Tim Challies lists three “chief concerns with open theism”:
1. A Denial of Omniscience. While men like Greg Boyd deny that open theism denies God’s omniscience, this is simply not true. Even if it is true that the future exists only as possibilities, something that is not adequately proven by open theists, we are still putting a limit on God’s knowledge when we state that He cannot know these possibilities. This view of God’s knowledge of the future is unique in that it is at odds with every other Judeo-Christian tradition.
Denial of omniscience is a false claim. Tim Challies falls for the fallacy of equivocation. He predefines Omniscience to mean his own definition, which mirrors Platonistic “active knowledge”. He ignores historical worldwide definitions of omniscience. He ignores just about every Open Theist being on record as believing in Omniscience. Tim Challies is being intellectually dishonest with this claim.
2. God’s goodness, greatness and glory are at stake. The God of the Open Theists is, in the words of Bruce Ware, too small. He is not the all-knowing, all-powerful God revealed so clearly in the pages of the Bible. Christians need to always be concerned that both they and God are making poor decisions based on inadequate information. Thus we cannot always count on God to do what is best, because even He does not always know what this is.
If God is depicted as “all-knowing” in the Bible (by which Tim Challies means that God has active, innate knowledge that originates in Himself and extends over all space and time) then the debate probably would never have surfaced. But Tim Challies’ weird Platonistic omniscience is not found anywhere in the Bible, nor are general claims of exhaustive knowledge of all the future.
Challies then relies on the moralistic fallacy to criticize Open Theism. He does not use intellectual generosity when he says Open Theism believes God makes “poor decisions based on inadequate information”. This is all ignoring the wide Biblical literature in which God repents, regrets past decisions, accepts input of prayer to change His plans, and otherwise engages in activities that Challies would label as “poor decisions”.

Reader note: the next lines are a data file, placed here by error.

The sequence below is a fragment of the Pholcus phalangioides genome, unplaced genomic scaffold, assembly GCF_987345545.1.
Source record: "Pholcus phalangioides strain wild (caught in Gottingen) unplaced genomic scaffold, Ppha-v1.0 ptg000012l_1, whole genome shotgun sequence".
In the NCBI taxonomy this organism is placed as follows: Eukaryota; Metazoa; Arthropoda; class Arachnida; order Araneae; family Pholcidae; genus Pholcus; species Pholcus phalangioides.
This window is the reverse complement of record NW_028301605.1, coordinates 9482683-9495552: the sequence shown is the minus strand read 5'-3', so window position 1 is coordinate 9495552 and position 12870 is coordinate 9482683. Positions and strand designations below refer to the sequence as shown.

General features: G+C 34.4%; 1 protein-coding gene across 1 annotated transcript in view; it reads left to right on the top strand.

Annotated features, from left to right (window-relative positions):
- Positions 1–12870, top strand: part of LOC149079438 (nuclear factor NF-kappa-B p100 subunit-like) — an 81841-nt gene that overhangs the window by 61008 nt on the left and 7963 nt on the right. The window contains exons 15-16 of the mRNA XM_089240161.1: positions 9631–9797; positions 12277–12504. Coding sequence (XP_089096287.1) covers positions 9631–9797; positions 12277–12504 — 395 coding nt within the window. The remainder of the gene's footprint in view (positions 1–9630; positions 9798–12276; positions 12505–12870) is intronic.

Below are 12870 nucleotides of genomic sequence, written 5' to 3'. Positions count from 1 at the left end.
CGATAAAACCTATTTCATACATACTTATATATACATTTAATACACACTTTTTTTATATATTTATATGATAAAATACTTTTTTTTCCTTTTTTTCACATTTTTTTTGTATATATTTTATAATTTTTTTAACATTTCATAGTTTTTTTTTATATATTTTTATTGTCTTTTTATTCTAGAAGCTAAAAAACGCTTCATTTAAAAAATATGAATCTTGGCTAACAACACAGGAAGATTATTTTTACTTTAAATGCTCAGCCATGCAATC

3. The Christian’s confidence in God is at stake. If open theism is true, the Christian cannot put his full trust and confidence in God. “The God of open theism will always want our best, but since he may not in fact know what is best, it becomes impossible to give him our unreserved and unquestioning trust” (Bruce Ware, Their God is Too Small, page 20. When hardships arise we will have to ask if God anticipated these, or if He is as shocked and distressed as we are.
Again, Challies relies on the moralistic fallacy. Challies’ idea is that he can form the perfect god in his own head, and that god will conform to reality. This is not a serious claim.
Furthermore, as will all moralistic fallacies, the knife cuts both ways. Maybe people will reject a stone, static, unchanging, and Platonically omniscient god as being evil, weak, and altogether meaningless. Far from being able to trust this static god, Ware’s claim (and by extension, Challies’ claim) is that all sorts of evil is God’s plan for maximum ultimate glory. What trust do we have in a God that hurts all sorts of people, without any volition, in order to glorify Himself. We trust this “god” to save us? Why? He has already shown that hurting people glorifies him. As the originator and father of all lies, the Calvinist god could easily just be lying to everyone.